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I am in a process of evaluating wikis. Our main purpose is to use it for product documentation for customers and internal use like specifications etc.

I have started out with using the Wiki Matrix and have found that the following products suits our needs:

Confluence XWiki Clearspace MediaWiki DocuWiki

Is there anyone out there that have some experience with these wikis?

If you have any experience you would share I would be appreciate it,

thanks in advance


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closed as not constructive by casperOne Feb 1 '12 at 20:05

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I have used MediaWiki a lot, and it has always been able to fulfill my requirements. –  Vaibhav Oct 17 '08 at 7:15

3 Answers 3

I'm running several instances of DokuWiki and have had no problems with them. Installation is trivial (no database required), ACLs provide fine-grained access control for reading and writing and versioning is as powerful as it is in MediaWiki.

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I have a fair amount of experience with XWiki. We use it for internal documentation in our department. I have evaluated MediaWiki, Confluence, and DokuWiki.


We decided to use XWiki because it is written in Java (we're a Java shop), it supports namespaces for the pages, and it has a WYSIWYG editor. We've encountered a few issues with it:

  • If you enable the stats package to track statistics about what's going on with the Wiki, you might need to bump up the memory available to the JVM to at least 96 MB.

  • The URLs are a bit longer than they need to be. They are actively working to shorten the URLs in the 1.7 release.

  • The biggest problem we've had is with the WYSIWYG editor. It's just broken.

  • The WYSIWYG editor stores changes to the page in HTML and wiki markup instead of representing everything as wiki markup.

  • The WYSIWYG editor inserts lots of entity values into the page. For example, any time you type the number "1" onto a page, it gets stored as 1 in the markup.

  • The WYSIWYG editor changes the layout during the editing cycle. For example, if you click preview to look at your changes, you might return to the edit screen to find a few extra carriage returns. People kept asking me, "Why do my paragraphs keep getting so far apart?"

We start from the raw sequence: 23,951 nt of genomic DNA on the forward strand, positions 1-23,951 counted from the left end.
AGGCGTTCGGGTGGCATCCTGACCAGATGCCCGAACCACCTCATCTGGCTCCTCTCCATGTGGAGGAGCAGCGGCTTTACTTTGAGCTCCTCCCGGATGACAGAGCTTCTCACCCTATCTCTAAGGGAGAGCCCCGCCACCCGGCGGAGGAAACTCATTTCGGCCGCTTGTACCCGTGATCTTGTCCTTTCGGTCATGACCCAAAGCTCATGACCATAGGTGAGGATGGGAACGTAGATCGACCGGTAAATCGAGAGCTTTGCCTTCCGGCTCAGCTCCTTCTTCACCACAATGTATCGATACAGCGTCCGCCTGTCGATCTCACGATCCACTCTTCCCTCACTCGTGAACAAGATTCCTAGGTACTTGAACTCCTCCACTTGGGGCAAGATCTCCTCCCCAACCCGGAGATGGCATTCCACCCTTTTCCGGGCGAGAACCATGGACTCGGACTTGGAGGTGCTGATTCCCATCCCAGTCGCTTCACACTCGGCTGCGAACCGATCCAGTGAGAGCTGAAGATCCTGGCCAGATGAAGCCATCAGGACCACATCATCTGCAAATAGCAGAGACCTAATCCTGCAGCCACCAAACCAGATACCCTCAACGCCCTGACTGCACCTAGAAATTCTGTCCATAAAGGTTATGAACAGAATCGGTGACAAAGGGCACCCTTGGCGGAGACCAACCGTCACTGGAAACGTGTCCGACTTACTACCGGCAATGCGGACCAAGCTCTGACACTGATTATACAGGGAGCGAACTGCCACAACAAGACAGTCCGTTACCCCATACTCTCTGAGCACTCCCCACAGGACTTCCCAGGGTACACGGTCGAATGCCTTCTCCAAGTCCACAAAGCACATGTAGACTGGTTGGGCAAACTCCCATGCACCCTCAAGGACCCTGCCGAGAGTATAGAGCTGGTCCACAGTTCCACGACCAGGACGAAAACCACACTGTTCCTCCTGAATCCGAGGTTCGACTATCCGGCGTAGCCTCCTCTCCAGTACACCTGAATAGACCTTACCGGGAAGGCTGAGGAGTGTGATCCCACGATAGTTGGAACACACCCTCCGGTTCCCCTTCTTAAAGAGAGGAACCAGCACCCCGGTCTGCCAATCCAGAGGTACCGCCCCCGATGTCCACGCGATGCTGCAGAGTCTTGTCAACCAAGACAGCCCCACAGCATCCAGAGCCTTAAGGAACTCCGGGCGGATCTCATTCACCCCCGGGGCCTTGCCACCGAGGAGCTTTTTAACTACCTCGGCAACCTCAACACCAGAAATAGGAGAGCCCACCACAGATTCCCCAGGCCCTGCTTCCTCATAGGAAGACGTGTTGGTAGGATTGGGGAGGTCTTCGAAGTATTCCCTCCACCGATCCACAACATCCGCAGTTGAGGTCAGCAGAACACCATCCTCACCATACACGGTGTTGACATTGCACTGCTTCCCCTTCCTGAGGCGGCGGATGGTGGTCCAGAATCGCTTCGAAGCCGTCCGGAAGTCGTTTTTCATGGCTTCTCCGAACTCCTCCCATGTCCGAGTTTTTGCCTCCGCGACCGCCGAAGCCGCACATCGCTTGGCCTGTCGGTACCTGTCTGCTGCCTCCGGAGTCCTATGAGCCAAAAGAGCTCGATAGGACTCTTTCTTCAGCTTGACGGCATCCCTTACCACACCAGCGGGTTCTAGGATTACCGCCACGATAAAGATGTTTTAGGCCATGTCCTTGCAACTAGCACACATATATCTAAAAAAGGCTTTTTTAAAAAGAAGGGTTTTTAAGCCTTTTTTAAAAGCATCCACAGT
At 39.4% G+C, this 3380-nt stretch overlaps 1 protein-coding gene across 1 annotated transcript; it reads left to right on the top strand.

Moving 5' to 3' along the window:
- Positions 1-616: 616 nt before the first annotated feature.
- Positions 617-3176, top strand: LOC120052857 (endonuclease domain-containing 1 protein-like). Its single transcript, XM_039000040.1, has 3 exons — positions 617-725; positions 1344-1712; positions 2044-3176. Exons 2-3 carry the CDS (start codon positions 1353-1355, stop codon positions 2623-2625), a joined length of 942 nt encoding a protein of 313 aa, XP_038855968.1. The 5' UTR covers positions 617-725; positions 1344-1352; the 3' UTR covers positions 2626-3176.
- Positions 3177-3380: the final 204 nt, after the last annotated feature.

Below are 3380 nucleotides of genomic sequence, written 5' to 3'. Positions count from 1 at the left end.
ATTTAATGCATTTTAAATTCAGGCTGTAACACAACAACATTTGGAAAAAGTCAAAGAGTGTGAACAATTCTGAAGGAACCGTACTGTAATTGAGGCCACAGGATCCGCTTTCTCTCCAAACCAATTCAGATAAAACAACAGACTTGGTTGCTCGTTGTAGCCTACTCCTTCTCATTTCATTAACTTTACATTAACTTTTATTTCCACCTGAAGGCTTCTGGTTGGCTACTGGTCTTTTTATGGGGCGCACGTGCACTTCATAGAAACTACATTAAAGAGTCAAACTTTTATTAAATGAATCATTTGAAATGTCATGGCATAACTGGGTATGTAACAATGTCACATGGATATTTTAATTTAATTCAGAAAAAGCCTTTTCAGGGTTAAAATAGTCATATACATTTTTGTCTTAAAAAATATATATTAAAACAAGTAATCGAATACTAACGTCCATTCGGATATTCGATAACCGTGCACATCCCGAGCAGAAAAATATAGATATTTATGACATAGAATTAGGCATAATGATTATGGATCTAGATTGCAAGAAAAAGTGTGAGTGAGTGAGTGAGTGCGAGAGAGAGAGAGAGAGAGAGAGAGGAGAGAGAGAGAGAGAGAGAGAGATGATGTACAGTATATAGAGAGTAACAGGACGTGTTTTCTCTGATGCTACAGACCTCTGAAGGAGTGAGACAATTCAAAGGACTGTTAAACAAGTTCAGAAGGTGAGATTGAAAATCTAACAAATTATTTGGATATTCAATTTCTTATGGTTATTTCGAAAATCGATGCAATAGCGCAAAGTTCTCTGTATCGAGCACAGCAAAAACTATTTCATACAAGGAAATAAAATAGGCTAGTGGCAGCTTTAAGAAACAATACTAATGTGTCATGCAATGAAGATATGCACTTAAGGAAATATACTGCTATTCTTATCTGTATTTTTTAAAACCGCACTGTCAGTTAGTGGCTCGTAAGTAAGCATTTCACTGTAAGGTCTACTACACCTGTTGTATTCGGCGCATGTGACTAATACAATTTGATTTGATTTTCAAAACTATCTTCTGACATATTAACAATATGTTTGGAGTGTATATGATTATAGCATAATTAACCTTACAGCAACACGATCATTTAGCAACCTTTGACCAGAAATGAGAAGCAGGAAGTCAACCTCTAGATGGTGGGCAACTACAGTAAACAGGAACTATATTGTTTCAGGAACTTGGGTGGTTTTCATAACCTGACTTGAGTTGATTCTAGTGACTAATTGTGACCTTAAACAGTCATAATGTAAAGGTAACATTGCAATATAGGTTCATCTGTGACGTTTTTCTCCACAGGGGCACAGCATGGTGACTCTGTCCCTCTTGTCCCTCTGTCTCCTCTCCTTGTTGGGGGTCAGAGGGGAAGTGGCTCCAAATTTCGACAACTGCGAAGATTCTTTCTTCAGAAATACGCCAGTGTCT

• The XWiki docs can be a little hard to navigate, but it's getting better. I recommend the XWiki Forums over the mailing lists, but that's just me.

That said, I think XWiki has a lot of potential. The developers are aware of the busted WYSIWYG and have scheduled a new WYSIWYG engine for the 1.7 release. For now, you might want to disable WYSIWYG editing and just steer people towards using the wiki markup.

What our operations and engineering teams do is create their documents in Microsoft Word, save the doc as HTML, then just paste the HTML into the wiki page inside of {pre}...{/pre} tags. This causes XWiki to evaluate the HTML and ignore any wiki markup. The resulting pages end up looking almost identical to the Word docs they were derived from. It's a sucky way to do it for short pages or pages maintained by multiple authors, but it seems to work for them.

Some good things about XWiki:

  • It allows comments on every page, and the comments are "pretty" compared to the MediaWiki talk pages.

  • The attachment handling is pretty good in my opinion. Attaching a file to a page is just as easy as attaching a file to an email.

  • It allows scripting using Velocity (and Groovy, I think.) This allows you to customize things if you want to, especially if you have a bunch of Java developers using the wiki. I have only made some very minor tweaks, but it's still cool.

The Others

If I had to do over, we might have gone with MediaWiki or Wikka Wiki instead of XWiki. Dokuwiki would probably have met our needs as well. (I don't like the DoikuWiki breadcrumbs, but that's a minor quibble.) We actually wanted to get a copy of Confluence, but we were denied approval for the license cost.

I have a lot of experience with MoinMoin and Wikka Wiki as well if you're interested.

Good luck!

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I've used DocuWiki and I wanted to take a (read-only) copy of the wiki on my laptop to a customer site. However, I couldn't find a way to easily export the wiki to a static set of HTML files. I think I ended up pulling a mirror copy with wget or something.

For my own personal wiki, I use ikiwiki which always generates static HTML files for the entire wiki. Also, you can set it up so it's backed by a proper revision control system (I've set it up with Git).

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